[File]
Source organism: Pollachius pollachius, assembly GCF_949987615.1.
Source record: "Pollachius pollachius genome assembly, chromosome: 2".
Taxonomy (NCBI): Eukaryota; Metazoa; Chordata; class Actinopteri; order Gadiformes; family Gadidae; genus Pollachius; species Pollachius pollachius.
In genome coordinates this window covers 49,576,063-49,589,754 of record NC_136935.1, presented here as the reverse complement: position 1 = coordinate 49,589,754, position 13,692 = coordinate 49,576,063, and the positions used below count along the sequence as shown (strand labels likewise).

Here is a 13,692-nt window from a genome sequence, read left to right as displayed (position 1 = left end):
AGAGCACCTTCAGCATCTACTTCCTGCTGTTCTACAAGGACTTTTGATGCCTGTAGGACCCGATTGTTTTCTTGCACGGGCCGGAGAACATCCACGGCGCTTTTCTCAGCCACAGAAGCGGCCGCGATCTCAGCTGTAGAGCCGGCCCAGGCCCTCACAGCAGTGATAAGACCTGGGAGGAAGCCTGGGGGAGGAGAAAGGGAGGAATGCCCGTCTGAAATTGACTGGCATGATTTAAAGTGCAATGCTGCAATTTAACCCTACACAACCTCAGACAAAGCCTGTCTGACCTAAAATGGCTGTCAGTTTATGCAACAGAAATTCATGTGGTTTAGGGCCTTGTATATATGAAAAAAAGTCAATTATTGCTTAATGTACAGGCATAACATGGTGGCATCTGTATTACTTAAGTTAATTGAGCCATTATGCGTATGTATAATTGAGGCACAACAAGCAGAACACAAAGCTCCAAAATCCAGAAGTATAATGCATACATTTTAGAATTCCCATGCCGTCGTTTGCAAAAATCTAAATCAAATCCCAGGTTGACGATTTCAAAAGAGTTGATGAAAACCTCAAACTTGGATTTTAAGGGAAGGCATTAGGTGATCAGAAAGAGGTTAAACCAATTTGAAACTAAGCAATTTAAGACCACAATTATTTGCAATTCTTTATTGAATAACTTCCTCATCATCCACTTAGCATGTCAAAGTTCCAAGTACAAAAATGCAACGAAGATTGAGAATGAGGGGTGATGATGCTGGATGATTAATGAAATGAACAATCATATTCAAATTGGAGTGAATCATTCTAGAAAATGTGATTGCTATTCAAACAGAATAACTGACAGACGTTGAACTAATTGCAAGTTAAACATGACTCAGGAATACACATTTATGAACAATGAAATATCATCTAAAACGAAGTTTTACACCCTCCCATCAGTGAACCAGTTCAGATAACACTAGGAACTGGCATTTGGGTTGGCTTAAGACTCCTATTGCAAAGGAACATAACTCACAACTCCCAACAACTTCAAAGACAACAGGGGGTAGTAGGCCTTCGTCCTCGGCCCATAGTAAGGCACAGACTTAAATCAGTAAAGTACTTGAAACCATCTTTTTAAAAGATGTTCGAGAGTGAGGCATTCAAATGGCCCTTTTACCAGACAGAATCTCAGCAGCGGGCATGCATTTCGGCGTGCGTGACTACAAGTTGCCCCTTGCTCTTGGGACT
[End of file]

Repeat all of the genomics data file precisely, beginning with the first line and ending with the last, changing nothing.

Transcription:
Source organism: Pollachius pollachius, assembly GCF_949987615.1.
Source record: "Pollachius pollachius genome assembly, chromosome: 2".
Taxonomy (NCBI): Eukaryota; Metazoa; Chordata; class Actinopteri; order Gadiformes; family Gadidae; genus Pollachius; species Pollachius pollachius.
In genome coordinates this window covers 49,576,063-49,589,754 of record NC_136935.1, presented here as the reverse complement: position 1 = coordinate 49,589,754, position 13,692 = coordinate 49,576,063, and the positions used below count along the sequence as shown (strand labels likewise).

Here is a 13,692-nt window from a genome sequence, read left to right as displayed (position 1 = left end):
AGAGCACCTTCAGCATCTACTTCCTGCTGTTCTACAAGGACTTTTGATGCCTGTAGGACCCGATTGTTTTCTTGCACGGGCCGGAGAACATCCACGGCGCTTTTCTCAGCCACAGAAGCGGCCGCGATCTCAGCTGTAGAGCCGGCCCAGGCCCTCACAGCAGTGATAAGACCTGGGAGGAAGCCTGGGGGAGGAGAAAGGGAGGAATGCCCGTCTGAAATTGACTGGCATGATTTAAAGTGCAATGCTGCAATTTAACCCTACACAACCTCAGACAAAGCCTGTCTGACCTAAAATGGCTGTCAGTTTATGCAACAGAAATTCATGTGGTTTAGGGCCTTGTATATATGAAAAAAAGTCAATTATTGCTTAATGTACAGGCATAACATGGTGGCATCTGTATTACTTAAGTTAATTGAGCCATTATGCGTATGTATAATTGAGGCACAACAAGCAGAACACAAAGCTCCAAAATCCAGAAGTATAATGCATACATTTTAGAATTCCCATGCCGTCGTTTGCAAAAATCTAAATCAAATCCCAGGTTGACGATTTCAAAAGAGTTGATGAAAACCTCAAACTTGGATTTTAAGGGAAGGCATTAGGTGATCAGAAAGAGGTTAAACCAATTTGAAACTAAGCAATTTAAGACCACAATTATTTGCAATTCTTTATTGAATAACTTCCTCATCATCCACTTAGCATGTCAAAGTTCCAAGTACAAAAATGCAACGAAGATTGAGAATGAGGGGTGATGATGCTGGATGATTAATGAAATGAACAATCATATTCAAATTGGAGTGAATCATTCTAGAAAATGTGATTGCTATTCAAACAGAATAACTGACAGACGTTGAACTAATTGCAAGTTAAACATGACTCAGGAATACACATTTATGAACAATGAAATATCATCTAAAACGAAGTTTTACACCCTCCCATCAGTGAACCAGTTCAGATAACACTAGGAACTGGCATTTGGGTTGGCTTAAGACTCCTATTGCAAAGGAACATAACTCACAACTCCCAACAACTTCAAAGACAACAGGGGGTAGTAGGCCTTCGTCCTCGGCCCATAGTAAGGCACAGACTTAAATCAGTAAAGTACTTGAAACCATCTTTTTAAAAGATGTTCGAGAGTGAGGCATTCAAATGGCCCTTTTACCAGACAGAATCTCAGCAGCGGGCATGCATTTCGGCGTGCGTGACTACAAGTTGCCCCTTGCTCTTGGGACT